How Indian Aerospace Startups can Contribute to the Indian Space Economy

Space technology goes beyond space shuttles and exploring space. It also encompasses tools and systems designed for communication and scientific study beyond Earth’s atmosphere. Space technology can be leveraged in defence, agriculture, entertainment, transportation, communication and maritime sectors. 

India, too, has been making advances in materials, propulsion and artificial intelligence to drive innovations and reach new frontiers in space exploration. The Indian Space Research Organisation (ISRO) has completed missions, such as Mangalyaan, Chandrayaan 1, 2 and 3, innovated a navigation satellite system and built polar satellite launch vehicle (PSLV) and reusable launch vehicle (RLV). Also, through global collaborations and ISRO’s commercial arm, New Space India Ltd., (NSIL), India’s space economy has achieved a valuation of USD 8 billion and is expected to touch USD 40 billion by 2024. It accounts for two per cent of the global space economy.

The Indian government has introduced the Indian Space Policy (ISP) 2023, which allows private sector participation in the space sector, with the aim of capturing 10 per cent of the global space market share by 2030. The policy initiative is aimed at fostering opportunities for private enterprises and startups. In 2022, investors poured USD 119 million into Indian space startups, up from a total of just USD 38 million in all the years up to 2017. The investments are meagre when the global space industry is pegged at over USD 360 billion. Indian startups working in this field have an opportunity to identify market gaps  and contribute to India’s space ambitions.

Introducing the Indian Space Policy 2023  With private-sector partnerships, the policy initiative aims to foster advancements in technology developments in satellite-based services and products, PSLV and SSLV production and other satellite-building systems and subsystems. It allows private enterprises to build along with ISRO and go beyond.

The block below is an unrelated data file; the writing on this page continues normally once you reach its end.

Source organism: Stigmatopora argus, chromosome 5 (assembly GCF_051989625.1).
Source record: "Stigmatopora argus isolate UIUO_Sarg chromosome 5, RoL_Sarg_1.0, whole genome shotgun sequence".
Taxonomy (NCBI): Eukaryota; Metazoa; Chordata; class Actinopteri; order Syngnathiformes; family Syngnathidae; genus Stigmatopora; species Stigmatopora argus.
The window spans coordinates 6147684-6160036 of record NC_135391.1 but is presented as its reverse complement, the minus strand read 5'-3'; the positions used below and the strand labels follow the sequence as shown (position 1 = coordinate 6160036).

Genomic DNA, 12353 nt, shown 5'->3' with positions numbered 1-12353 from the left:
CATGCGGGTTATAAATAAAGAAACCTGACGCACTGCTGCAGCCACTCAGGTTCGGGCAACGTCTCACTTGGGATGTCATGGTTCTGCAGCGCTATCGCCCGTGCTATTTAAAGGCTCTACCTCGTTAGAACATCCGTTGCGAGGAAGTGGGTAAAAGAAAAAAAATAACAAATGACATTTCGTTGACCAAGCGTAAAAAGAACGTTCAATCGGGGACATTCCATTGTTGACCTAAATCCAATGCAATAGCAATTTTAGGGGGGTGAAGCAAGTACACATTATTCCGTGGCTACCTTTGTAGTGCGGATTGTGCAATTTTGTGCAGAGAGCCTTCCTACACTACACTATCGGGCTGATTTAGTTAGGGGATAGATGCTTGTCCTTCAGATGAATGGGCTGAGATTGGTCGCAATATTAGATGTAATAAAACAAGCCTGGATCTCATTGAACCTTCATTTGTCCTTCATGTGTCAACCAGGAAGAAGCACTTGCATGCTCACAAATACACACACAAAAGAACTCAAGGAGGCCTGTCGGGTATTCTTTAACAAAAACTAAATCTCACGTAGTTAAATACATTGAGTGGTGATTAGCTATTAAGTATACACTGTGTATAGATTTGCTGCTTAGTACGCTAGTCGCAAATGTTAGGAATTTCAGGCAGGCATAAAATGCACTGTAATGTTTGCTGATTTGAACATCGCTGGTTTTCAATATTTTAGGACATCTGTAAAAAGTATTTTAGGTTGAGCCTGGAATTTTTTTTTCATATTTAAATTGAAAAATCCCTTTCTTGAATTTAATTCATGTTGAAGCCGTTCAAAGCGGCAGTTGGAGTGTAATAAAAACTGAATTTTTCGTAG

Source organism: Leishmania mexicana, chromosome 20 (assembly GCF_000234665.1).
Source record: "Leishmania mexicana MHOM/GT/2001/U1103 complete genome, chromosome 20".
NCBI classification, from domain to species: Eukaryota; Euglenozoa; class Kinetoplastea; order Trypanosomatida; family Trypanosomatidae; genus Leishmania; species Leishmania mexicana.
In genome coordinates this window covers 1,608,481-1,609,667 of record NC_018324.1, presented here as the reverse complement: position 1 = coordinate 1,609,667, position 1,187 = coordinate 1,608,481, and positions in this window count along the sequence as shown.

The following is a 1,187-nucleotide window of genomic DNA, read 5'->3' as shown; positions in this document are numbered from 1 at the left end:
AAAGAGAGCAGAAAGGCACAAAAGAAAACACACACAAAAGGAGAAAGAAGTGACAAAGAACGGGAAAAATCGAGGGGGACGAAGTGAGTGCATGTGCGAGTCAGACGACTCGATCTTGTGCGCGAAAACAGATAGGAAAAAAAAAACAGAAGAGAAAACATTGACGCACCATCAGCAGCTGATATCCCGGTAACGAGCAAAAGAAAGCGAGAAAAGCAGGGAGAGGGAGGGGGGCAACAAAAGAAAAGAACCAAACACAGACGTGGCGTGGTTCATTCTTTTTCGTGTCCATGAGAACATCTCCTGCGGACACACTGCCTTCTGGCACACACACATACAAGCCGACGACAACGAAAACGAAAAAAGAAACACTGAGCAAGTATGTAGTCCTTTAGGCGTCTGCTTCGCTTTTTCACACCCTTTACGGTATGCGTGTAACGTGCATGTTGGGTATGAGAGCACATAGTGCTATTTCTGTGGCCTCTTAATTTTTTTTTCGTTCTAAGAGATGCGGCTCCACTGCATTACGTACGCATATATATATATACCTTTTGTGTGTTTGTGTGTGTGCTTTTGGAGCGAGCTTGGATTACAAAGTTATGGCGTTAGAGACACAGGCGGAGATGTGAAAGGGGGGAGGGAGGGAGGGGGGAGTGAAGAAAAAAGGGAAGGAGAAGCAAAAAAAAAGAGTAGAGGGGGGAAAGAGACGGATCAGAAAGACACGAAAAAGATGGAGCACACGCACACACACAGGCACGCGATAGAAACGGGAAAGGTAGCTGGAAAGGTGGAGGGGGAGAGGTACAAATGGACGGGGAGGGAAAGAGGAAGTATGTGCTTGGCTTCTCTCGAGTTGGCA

The ISP lets private enterprises and startups carry India’s end-to-end activities to cater to domestic and global demands. Under the policy, the 400 private aerospace startups, SMEs and conglomerates will now be permitted to engage in the establishment and operation of space objects, ground-based assets and related services, such as communication, remote sensing and navigation. The private companies will have the flexibility to own, procure and lease satellites, offer communication services worldwide and disseminate remote sensing data. They can also design and operate launch vehicles, establish their space infrastructure, make filings with the International Telecommunication Union (ITU) and even engage in the commercial recovery of asteroid resources. 

The change not only marks a significant shift in India’s approach to space exploration, but it  also allows public and private sector sources to procure customised solutions for specific  requirements. It boosts research and development and allows aerospace startups to  contribute to milestones like Chandrayaan-3. 
Offering satellite launch services at competitive rates 
In 2020, Indias satellite launch services market was valued at USD 567.4 million. By 2025, it  is anticipated that the sector will achieve a valuation of USD 1.46 billion. This remarkable  growth in the industry can be attributed to Indias corporate sectors ability to provide cost-  effective and dependable manufacturing and support services.
Several key players in this sector, including Larsen and ToubroHindustan AeronauticsLimited (HAL), Bharat Heavy Electricals Limited (BHEL), Paras Defence and SpaceTechnologies, Godrej Aerospace, MTAR Technologies, Ananth Technologies, SriVenkateswara Aerospace, Mishra Dhatu Nigam Ltd, and Himson Industrial Ceramic, havecontributed significantly to space missions.